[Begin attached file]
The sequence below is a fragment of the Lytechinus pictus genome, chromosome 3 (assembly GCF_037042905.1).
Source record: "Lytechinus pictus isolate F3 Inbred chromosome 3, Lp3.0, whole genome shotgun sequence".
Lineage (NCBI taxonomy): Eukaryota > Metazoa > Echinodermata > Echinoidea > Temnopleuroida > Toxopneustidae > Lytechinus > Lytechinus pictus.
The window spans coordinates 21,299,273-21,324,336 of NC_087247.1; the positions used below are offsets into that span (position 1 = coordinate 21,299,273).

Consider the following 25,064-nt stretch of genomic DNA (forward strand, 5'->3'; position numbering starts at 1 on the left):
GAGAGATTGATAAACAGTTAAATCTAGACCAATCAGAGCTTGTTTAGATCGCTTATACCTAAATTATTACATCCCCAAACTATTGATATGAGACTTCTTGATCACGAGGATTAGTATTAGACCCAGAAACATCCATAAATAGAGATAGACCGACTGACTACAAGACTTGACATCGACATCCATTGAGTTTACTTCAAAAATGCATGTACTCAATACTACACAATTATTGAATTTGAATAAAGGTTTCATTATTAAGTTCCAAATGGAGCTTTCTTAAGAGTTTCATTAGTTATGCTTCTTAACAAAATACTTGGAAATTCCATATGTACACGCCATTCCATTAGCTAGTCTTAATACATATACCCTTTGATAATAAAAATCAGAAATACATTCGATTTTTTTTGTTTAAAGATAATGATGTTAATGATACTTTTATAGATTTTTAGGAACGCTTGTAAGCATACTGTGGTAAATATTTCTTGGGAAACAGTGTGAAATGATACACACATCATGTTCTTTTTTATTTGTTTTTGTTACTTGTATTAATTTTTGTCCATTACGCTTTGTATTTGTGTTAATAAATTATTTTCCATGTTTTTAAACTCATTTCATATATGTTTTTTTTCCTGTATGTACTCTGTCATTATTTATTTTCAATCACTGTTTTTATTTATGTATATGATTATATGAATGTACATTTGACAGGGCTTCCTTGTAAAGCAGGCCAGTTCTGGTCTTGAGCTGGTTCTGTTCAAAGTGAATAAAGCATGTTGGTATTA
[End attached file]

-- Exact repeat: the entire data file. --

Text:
The sequence below is a fragment of the Lytechinus pictus genome, chromosome 3 (assembly GCF_037042905.1).
Source record: "Lytechinus pictus isolate F3 Inbred chromosome 3, Lp3.0, whole genome shotgun sequence".
Lineage (NCBI taxonomy): Eukaryota > Metazoa > Echinodermata > Echinoidea > Temnopleuroida > Toxopneustidae > Lytechinus > Lytechinus pictus.
The window spans coordinates 21,299,273-21,324,336 of NC_087247.1; the positions used below are offsets into that span (position 1 = coordinate 21,299,273).

Consider the following 25,064-nt stretch of genomic DNA (forward strand, 5'->3'; position numbering starts at 1 on the left):
GAGAGATTGATAAACAGTTAAATCTAGACCAATCAGAGCTTGTTTAGATCGCTTATACCTAAATTATTACATCCCCAAACTATTGATATGAGACTTCTTGATCACGAGGATTAGTATTAGACCCAGAAACATCCATAAATAGAGATAGACCGACTGACTACAAGACTTGACATCGACATCCATTGAGTTTACTTCAAAAATGCATGTACTCAATACTACACAATTATTGAATTTGAATAAAGGTTTCATTATTAAGTTCCAAATGGAGCTTTCTTAAGAGTTTCATTAGTTATGCTTCTTAACAAAATACTTGGAAATTCCATATGTACACGCCATTCCATTAGCTAGTCTTAATACATATACCCTTTGATAATAAAAATCAGAAATACATTCGATTTTTTTTGTTTAAAGATAATGATGTTAATGATACTTTTATAGATTTTTAGGAACGCTTGTAAGCATACTGTGGTAAATATTTCTTGGGAAACAGTGTGAAATGATACACACATCATGTTCTTTTTTATTTGTTTTTGTTACTTGTATTAATTTTTGTCCATTACGCTTTGTATTTGTGTTAATAAATTATTTTCCATGTTTTTAAACTCATTTCATATATGTTTTTTTTCCTGTATGTACTCTGTCATTATTTATTTTCAATCACTGTTTTTATTTATGTATATGATTATATGAATGTACATTTGACAGGGCTTCCTTGTAAAGCAGGCCAGTTCTGGTCTTGAGCTGGTTCTGTTCAAAGTGAATAAAGCATGTTGGTATTA